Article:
Reviewed by Jaymie Reynolds for the Association for Mormon Letters
“Cain was a great leader among his people, tall, strong, and quite handsome with dark, chiseled features. His eyes were deep blue, one of the few distinctive features he shared with his father, and they penetrated the souls of all those in his small kingdom. He knew each of them thoroughly, and knew their strengths and weaknesses, and how to manage them accordingly.
“They looked up to him because of his abilities, his personal strength, and his wealth. The wealth was a natural result of his raw talent, and the gods had rewarded him well for his faithfulness. Not everyone recognized him as their leader; but that would soon change… ”
And so it is that author J.L. Thompson introduces his readers to Cain, yes, the Cain of biblical infamy. Although this introduction appears to be from an outside perspective, Thompson is actually allowing readers to see Cain as Cain sees himself. He doesn’t stop there. In order to set the scene for a young Enoch’s arrival, Thompson builds a clear and extraordinarily descriptive picture of Satan and his minions as well. Detailed characterization appears to be a strength and a passion for this author. He has a fairly extensive vocabulary and uses it to build vivid pictures. While it does, at times, feel as though he is trying just a bit too hard, lending the occasional sentence or paragraph a slightly stilted air, overall, Thompson’s grasp of language lends itself well to his goal of humanizing characters many have only read about in brief, scriptural accounts.
Historical fiction centered around familiar biblical stories seems to be becoming more and more en vogue these days, so Thompson’s book may have a larger appeal than it might once have been privy to. There seems to be a niche market for such literary works, and there are many Latter-day Saint readers who are eager participants in this growing movement of scripture-based storytelling. Readers who already have a passion for written works of this variety will be the most likely to embrace “Enoch in the City of Adam.” However, because of the vivid imagery and the appeal of the added element of humanity found in the retelling of an old tale, Thompson may be able to generate a greater interest in his work.
There is, in Thompson’s tale, a certain element of the little boy who is fascinated with the macabre. Occasionally, this crops up in the imagery Thompson uses to detail the scenes his characters are viewing and participating in. While it is helpful to be able to see the scene through the eyes of Enoch and other key participants, some readers may find it disturbing to get inside the head of Cain. They may find it more disturbing still to be given a glimpse of how the author sees events from the devil’s perspective. There are some scenes that may be a bit difficult for sensitive readers to bear. That being said, any who are familiar with the biblical stories centering around individuals like Cain and Enoch will be well aware that, in the Old Testament, even the righteous examples faced some fairly horrific moments.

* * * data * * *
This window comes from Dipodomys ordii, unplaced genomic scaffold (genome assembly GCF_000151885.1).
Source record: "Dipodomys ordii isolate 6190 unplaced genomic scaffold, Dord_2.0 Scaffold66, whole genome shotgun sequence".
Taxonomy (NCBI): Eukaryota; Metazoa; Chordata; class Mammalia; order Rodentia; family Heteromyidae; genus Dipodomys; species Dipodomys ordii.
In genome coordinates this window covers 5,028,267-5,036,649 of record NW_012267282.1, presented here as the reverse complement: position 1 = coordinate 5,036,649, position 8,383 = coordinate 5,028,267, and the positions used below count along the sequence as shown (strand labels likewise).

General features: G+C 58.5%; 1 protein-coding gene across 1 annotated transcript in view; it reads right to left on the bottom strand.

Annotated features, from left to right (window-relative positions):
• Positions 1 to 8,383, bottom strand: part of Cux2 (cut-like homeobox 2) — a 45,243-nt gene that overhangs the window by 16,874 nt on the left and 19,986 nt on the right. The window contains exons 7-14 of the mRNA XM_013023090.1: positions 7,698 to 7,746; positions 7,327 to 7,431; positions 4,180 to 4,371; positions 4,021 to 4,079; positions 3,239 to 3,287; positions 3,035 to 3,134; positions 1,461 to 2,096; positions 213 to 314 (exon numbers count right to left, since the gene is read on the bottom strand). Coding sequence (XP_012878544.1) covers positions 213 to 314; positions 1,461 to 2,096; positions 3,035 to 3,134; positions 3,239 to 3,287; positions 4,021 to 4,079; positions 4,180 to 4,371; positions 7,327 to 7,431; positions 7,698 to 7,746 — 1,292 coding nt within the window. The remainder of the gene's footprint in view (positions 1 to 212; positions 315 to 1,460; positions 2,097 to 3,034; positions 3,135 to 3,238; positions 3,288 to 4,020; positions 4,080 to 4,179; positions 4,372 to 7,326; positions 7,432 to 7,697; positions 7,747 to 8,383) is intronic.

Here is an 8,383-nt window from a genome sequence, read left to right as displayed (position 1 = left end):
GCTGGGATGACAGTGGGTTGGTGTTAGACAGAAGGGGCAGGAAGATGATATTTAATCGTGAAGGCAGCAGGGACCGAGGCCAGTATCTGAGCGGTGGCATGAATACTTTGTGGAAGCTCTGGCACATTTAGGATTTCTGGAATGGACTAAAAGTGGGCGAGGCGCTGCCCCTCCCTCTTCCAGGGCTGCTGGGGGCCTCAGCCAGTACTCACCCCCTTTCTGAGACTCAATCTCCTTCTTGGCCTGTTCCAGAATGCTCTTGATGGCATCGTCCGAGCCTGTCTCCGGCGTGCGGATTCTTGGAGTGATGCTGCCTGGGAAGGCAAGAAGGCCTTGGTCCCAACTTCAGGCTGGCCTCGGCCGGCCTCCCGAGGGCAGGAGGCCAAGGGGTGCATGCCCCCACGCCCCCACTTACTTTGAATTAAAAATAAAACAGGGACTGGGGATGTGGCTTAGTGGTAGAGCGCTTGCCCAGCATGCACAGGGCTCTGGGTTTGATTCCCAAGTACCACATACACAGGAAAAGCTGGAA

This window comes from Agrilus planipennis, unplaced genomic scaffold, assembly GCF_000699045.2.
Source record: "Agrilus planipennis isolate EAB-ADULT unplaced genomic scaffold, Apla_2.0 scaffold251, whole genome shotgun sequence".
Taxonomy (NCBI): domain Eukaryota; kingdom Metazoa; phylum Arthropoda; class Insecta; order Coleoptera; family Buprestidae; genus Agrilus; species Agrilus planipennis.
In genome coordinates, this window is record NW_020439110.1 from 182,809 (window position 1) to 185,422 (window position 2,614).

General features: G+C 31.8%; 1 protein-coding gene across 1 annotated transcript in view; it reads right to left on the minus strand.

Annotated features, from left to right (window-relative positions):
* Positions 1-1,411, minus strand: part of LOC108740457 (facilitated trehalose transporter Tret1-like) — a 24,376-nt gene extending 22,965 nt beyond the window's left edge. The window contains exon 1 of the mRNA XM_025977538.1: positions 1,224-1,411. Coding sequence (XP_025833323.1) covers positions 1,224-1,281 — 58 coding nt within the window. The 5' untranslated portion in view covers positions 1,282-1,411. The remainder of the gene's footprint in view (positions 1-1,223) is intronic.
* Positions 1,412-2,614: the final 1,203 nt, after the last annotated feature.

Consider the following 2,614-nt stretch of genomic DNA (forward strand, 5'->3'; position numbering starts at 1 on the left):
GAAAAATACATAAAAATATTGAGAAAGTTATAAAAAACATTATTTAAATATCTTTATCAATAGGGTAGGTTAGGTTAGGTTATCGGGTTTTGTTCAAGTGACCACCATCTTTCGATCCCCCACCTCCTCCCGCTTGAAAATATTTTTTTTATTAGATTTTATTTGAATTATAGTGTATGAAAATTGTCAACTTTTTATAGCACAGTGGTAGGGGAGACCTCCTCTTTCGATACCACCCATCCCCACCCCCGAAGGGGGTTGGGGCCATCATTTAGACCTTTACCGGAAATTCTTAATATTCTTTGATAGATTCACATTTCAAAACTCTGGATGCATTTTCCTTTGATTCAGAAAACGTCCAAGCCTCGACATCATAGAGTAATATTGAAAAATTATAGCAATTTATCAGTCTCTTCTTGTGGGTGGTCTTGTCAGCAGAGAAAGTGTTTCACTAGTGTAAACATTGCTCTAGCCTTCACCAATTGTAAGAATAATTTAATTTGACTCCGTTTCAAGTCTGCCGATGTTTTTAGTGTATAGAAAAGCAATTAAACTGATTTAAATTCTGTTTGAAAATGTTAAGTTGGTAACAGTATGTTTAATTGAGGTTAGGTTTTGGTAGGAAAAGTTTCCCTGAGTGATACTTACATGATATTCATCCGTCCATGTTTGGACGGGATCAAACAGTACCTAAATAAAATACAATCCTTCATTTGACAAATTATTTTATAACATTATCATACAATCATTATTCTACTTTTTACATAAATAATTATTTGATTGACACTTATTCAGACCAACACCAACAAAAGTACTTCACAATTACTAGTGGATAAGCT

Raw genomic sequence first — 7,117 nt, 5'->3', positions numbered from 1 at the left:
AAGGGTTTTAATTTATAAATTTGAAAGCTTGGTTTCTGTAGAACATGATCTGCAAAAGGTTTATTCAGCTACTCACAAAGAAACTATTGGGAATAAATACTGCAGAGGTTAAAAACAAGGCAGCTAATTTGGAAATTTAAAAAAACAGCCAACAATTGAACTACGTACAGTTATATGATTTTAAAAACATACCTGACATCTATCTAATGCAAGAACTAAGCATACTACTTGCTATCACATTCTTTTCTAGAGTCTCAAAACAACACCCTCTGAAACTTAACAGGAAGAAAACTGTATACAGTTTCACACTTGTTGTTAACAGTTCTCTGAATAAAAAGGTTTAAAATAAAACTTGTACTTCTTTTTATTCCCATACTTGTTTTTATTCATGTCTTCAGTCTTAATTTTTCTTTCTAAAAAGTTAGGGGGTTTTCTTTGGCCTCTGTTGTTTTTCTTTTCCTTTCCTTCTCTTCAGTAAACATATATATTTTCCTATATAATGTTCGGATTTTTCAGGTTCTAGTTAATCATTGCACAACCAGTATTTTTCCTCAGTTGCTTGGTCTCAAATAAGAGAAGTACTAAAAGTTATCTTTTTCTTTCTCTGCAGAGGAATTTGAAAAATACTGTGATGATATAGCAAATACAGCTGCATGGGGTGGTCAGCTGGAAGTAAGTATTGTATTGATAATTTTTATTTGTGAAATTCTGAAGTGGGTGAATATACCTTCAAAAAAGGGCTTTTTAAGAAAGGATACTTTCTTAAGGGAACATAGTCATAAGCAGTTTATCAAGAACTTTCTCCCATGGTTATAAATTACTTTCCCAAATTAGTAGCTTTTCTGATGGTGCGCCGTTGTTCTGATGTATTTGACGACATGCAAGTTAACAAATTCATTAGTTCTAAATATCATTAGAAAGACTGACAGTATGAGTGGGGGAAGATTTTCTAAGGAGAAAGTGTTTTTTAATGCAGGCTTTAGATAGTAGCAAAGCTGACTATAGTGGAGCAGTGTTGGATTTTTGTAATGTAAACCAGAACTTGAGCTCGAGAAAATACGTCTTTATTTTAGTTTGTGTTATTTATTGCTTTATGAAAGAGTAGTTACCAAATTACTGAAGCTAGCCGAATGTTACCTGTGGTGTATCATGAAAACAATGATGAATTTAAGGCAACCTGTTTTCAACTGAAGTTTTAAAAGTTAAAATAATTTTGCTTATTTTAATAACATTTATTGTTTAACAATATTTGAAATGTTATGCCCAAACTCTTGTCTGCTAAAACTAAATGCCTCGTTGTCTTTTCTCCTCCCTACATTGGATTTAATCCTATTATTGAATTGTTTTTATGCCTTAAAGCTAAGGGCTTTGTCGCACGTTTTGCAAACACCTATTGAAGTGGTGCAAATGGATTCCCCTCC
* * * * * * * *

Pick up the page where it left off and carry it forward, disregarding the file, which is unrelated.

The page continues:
The attention to detail that is found in Thompson’s writing is seen clearly within the pages of this book. Readers may feel that such expansion of memory and moment builds a thorough picture; however, some readers may feel that the care Thompson lavishes on each written visual periodically bogs down the flow and the pacing of the text. There are some minor grammatical errors and word misuse that may negatively impact the pickiest readers, but many readers will likely find that these flaws are unnoticeable.
Biblical purists may find the extreme human and overt supernatural elements to be both recognizable and disturbing for, although they follow the biblical stories rather well, there is a great deal of poetic license being taken to flesh out the tales that have generally been presented in skeleton format. In addition, there are moments when this flesh smacks more of modern, supernatural-style entertainment than spiritual death and awakening.
Because of the familiarity of the story and the interesting perspective that Thompson takes in his retelling, it is difficult to say much more without stepping on the author’s toes. Expounding on the story would rob it of its thunder and, after all, most tales are best when one is reading new interpretations for the first time.
Thompson does well carrying out clear themes in his writing, including those of good vs. evil, reality vs. delusions of grandeur, and councils seeking or delivering counsel. In this work, thematic ideology is another of Thompson’s strengths. Perhaps, this is what “Enoch in the City of Adam” has in greatest abundance for readers. It’s an interesting exploration that just might prompt one to see the old as new again.
Thompson’s novel offers a unique perspective that will add depth to any modern, home library. Many readers will find it well worth a look.